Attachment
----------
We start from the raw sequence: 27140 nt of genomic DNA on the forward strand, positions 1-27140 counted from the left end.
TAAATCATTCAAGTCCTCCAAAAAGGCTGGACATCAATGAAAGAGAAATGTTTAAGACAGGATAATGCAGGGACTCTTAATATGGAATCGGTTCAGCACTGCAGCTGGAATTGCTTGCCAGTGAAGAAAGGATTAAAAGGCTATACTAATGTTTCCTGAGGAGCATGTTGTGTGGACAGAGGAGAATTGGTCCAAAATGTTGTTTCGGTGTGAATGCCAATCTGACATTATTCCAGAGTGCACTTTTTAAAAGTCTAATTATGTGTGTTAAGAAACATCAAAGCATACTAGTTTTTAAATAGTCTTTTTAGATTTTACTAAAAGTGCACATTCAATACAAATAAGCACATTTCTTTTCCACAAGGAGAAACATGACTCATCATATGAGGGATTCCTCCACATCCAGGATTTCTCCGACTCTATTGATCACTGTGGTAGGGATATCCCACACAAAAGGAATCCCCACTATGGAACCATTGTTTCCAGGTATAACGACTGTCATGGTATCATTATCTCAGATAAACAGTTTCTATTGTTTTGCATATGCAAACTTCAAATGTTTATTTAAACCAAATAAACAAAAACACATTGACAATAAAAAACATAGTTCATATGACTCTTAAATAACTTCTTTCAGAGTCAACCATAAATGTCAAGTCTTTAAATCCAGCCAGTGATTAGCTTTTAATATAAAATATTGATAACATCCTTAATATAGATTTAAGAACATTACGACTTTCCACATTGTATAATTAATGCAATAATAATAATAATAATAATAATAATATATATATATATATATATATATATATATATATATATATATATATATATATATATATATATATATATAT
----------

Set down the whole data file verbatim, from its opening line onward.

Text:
We start from the raw sequence: 27140 nt of genomic DNA on the forward strand, positions 1-27140 counted from the left end.
TAAATCATTCAAGTCCTCCAAAAAGGCTGGACATCAATGAAAGAGAAATGTTTAAGACAGGATAATGCAGGGACTCTTAATATGGAATCGGTTCAGCACTGCAGCTGGAATTGCTTGCCAGTGAAGAAAGGATTAAAAGGCTATACTAATGTTTCCTGAGGAGCATGTTGTGTGGACAGAGGAGAATTGGTCCAAAATGTTGTTTCGGTGTGAATGCCAATCTGACATTATTCCAGAGTGCACTTTTTAAAAGTCTAATTATGTGTGTTAAGAAACATCAAAGCATACTAGTTTTTAAATAGTCTTTTTAGATTTTACTAAAAGTGCACATTCAATACAAATAAGCACATTTCTTTTCCACAAGGAGAAACATGACTCATCATATGAGGGATTCCTCCACATCCAGGATTTCTCCGACTCTATTGATCACTGTGGTAGGGATATCCCACACAAAAGGAATCCCCACTATGGAACCATTGTTTCCAGGTATAACGACTGTCATGGTATCATTATCTCAGATAAACAGTTTCTATTGTTTTGCATATGCAAACTTCAAATGTTTATTTAAACCAAATAAACAAAAACACATTGACAATAAAAAACATAGTTCATATGACTCTTAAATAACTTCTTTCAGAGTCAACCATAAATGTCAAGTCTTTAAATCCAGCCAGTGATTAGCTTTTAATATAAAATATTGATAACATCCTTAATATAGATTTAAGAACATTACGACTTTCCACATTGTATAATTAATGCAATAATAATAATAATAATAATAATAATATATATATATATATATATATATATATATATATATATATATATATATATATATATATATATATATATAT